Despite heavy recasting over the offseason, Minnesota Vikings fans are no strangers to the same show that the defense has been putting on for the past two weeks. Last season, Minnesota’s defense ranked 29th in points, 27th in yards, 25th in passing yards, and 27th in rushing yards allowed. Granted, the Vikings experienced some adversity last year — like every other team in the NFL — and saw a few starters miss games due to injury and/or sitting out because of the pandemic.
No player’s absence was felt last season more than defensive end Danielle Hunter. Coming off consecutive seasons with 14.5 sacks in 2018 and 2019, Hunter is the definition of a defensive game wrecker. NFL defenses are begging for an effective pass rush without neglecting their coverage by sending additional defenders on the blitz. Hunter singlehandedly provides Mike Zimmer and the Vikings with exactly that.
Even though the Vikings came close to replicating Hunter’s production after trading a second-round pick for Yannick Ngakoue and his five sacks through six games in purple, the defense was a nightmare from Week 1’s opening kickoff.
With Hunter, Eric Kendricks, and Michael Pierce back this season — alongside several veteran free-agent additions — the Vikings defense looks almost identical to the unit that was one of the league’s worst last season. Through two games, they rank 27th in points, 28th in yards, 26th in passing yards, and 21st in rushing yards allowed.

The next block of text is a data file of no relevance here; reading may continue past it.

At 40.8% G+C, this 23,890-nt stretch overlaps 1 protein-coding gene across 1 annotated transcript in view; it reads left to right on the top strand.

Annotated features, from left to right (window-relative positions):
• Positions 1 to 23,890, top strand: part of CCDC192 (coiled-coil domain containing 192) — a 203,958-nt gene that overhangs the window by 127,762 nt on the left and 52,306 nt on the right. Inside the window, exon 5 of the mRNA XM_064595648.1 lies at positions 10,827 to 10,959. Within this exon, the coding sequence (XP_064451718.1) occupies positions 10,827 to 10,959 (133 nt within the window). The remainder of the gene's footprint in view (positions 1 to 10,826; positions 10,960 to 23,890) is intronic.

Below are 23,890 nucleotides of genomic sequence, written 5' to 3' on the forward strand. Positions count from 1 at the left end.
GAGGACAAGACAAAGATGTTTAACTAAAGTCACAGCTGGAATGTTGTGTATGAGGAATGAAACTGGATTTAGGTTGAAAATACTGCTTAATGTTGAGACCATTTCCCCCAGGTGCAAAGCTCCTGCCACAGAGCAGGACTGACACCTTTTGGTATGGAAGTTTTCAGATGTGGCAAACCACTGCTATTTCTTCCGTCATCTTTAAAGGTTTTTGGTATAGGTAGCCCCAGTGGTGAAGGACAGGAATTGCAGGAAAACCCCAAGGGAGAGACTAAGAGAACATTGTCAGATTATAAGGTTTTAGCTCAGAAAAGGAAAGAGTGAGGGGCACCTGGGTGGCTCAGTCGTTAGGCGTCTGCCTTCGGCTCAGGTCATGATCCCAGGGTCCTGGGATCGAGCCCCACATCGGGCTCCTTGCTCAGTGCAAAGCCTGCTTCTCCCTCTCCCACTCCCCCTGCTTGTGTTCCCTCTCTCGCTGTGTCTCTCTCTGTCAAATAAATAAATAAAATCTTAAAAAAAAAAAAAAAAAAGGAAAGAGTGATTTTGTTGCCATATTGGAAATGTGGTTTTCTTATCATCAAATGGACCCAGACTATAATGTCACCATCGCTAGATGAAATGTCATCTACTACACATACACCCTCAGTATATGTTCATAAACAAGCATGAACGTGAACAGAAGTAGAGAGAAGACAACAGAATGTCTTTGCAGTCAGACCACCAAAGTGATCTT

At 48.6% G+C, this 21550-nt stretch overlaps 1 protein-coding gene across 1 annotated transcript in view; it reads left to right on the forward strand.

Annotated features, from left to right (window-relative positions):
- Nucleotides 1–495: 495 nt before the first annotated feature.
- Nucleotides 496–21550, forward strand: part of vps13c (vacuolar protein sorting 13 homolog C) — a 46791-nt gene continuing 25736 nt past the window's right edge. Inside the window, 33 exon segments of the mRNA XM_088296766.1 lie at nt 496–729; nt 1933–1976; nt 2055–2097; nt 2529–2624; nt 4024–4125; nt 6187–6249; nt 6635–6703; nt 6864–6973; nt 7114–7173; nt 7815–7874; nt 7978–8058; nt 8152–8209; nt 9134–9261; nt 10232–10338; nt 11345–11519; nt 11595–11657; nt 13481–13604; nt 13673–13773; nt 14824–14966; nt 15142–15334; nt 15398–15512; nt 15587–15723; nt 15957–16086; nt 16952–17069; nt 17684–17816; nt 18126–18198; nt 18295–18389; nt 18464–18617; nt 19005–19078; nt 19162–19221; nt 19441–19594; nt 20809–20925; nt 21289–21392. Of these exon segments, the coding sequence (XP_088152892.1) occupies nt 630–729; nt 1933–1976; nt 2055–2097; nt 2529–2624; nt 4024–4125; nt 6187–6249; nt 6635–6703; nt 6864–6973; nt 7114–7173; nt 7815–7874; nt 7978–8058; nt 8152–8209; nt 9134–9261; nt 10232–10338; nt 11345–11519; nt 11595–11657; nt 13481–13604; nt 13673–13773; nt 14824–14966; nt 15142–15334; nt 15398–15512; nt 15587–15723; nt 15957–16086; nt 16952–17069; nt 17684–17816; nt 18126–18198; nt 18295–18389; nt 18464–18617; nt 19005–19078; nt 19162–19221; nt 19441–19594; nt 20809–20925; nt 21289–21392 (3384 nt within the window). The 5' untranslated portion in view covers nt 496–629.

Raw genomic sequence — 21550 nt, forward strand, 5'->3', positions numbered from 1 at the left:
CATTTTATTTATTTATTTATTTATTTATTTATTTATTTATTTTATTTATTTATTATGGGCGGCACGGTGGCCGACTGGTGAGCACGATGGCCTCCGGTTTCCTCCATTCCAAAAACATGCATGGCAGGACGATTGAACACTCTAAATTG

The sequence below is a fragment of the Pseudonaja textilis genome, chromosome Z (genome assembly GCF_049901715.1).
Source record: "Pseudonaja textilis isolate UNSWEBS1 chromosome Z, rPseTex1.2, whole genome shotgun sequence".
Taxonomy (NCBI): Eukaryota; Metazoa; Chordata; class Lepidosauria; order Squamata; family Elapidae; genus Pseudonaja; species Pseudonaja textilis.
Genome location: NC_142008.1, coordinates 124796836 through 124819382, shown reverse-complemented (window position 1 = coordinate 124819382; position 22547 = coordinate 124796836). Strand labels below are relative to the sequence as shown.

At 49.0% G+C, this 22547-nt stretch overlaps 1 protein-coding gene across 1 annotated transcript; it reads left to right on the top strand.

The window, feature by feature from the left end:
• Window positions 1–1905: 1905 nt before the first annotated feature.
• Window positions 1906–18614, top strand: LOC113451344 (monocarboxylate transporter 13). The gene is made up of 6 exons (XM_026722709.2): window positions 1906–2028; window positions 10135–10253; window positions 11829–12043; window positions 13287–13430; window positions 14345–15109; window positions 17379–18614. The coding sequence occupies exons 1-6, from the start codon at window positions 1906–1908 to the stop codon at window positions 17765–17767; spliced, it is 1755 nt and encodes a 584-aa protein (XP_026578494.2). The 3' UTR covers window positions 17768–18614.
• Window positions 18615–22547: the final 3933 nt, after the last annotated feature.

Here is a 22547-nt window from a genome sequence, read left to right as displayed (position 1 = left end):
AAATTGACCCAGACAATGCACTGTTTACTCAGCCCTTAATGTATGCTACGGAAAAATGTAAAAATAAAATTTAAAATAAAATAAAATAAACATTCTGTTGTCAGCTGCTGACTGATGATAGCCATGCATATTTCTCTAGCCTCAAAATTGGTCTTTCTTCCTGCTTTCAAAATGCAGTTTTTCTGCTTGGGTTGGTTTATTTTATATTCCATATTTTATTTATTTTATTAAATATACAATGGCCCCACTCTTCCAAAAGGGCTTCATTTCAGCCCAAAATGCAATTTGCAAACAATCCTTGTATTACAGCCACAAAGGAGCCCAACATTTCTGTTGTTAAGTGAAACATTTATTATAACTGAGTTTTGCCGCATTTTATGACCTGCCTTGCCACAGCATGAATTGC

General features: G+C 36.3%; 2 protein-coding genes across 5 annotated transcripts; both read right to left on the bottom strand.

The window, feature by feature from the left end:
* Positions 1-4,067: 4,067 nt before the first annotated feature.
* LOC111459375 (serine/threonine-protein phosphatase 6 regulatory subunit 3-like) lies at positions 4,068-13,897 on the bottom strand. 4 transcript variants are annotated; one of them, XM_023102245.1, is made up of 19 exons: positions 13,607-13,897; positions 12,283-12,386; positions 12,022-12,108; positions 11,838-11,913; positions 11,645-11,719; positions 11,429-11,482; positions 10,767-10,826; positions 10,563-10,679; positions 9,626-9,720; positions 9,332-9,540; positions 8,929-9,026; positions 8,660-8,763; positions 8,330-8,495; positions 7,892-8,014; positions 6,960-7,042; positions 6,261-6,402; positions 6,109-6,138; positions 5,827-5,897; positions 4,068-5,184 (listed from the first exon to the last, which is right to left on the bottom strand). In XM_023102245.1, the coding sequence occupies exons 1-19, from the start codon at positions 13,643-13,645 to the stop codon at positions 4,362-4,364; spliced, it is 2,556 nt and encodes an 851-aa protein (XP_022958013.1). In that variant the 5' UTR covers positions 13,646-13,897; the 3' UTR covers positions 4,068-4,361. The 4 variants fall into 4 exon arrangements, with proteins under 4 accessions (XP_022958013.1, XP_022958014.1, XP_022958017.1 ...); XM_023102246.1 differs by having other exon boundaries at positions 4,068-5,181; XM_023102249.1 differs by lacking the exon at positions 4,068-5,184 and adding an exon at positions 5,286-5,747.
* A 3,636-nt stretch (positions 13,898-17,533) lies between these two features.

No matter how you want to slice it, this defense has been getting carved up for over a year now.
What’s puzzling about the early-season showing out of the Vikings’ defense is that Hunter’s return has provided little to no impact on the defense as a whole. At 26 years old and fresh off a new contact restructure over the summer, Hunter is in the prime of his career. And he has reverted to his usual game-wrecker self, currently ranking second in the NFL with four sacks through two weeks.
So why is Minnesota’s defense currently near the bottom of every team statistic?
In Week 2’s Heartbreaker in the Desert, Vol. II, Hunter recorded three sacks, generated seven pressures, and registered four hurries (per Pro Football Focus). Again, that level of production out of an individual pass rusher is rare throughout the NFL.
Despite Hunter’s heroics, Minnesota’s defense surrendered 34 points and 474 total yards in the loss.
Circling back to Christmas evening 2020, head coach Mike Zimmer was asked how the defense gets better after giving up 52 points and 583 yards to the New Orleans Saints.
Hunter and Pierce are back and have combined for six sacks through two weeks. And yet here we are once again, dealing with a Vikings defense that can’t stop a nosebleed.
The excuses are running thin for Zimmer and this defense — especially with Hunter currently operating as one of the league’s premier pass rushers. With Russell Wilson, D.K. Metcalf, and Tyler Lockett coming to U.S. Bank Stadium on Sunday, the Vikings desperately need Hunter to continue his game-wrecking ways.
The only question is, will the rest of the defense be able to do their jobs while Hunter continues to go above and beyond?